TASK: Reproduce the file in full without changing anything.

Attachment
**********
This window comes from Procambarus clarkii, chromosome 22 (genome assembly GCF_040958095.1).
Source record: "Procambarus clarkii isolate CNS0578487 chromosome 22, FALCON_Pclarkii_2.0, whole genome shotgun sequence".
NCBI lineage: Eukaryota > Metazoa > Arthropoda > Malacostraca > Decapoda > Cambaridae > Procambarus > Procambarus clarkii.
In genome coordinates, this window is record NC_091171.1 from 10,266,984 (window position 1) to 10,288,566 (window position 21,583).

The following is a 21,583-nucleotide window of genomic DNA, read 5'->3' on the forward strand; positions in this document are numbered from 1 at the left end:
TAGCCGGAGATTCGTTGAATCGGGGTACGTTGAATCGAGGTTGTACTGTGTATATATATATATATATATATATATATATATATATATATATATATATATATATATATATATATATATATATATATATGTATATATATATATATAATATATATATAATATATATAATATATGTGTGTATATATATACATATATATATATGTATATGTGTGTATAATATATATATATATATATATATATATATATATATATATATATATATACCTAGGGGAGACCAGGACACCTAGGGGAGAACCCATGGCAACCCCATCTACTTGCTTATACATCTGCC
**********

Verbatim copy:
This window comes from Procambarus clarkii, chromosome 22 (genome assembly GCF_040958095.1).
Source record: "Procambarus clarkii isolate CNS0578487 chromosome 22, FALCON_Pclarkii_2.0, whole genome shotgun sequence".
NCBI lineage: Eukaryota > Metazoa > Arthropoda > Malacostraca > Decapoda > Cambaridae > Procambarus > Procambarus clarkii.
In genome coordinates, this window is record NC_091171.1 from 10,266,984 (window position 1) to 10,288,566 (window position 21,583).

The following is a 21,583-nucleotide window of genomic DNA, read 5'->3' on the forward strand; positions in this document are numbered from 1 at the left end:
TAGCCGGAGATTCGTTGAATCGGGGTACGTTGAATCGAGGTTGTACTGTGTATATATATATATATATATATATATATATATATATATATATATATATATATATATATATATATATATATATATATATGTATATATATATATATAATATATATATAATATATATAATATATGTGTGTATATATATACATATATATATATGTATATGTGTGTATAATATATATATATATATATATATATATATATATATATATATATATATACCTAGGGGAGACCAGGACACCTAGGGGAGAACCCATGGCAACCCCATCTACTTGCTTATACATCTGCC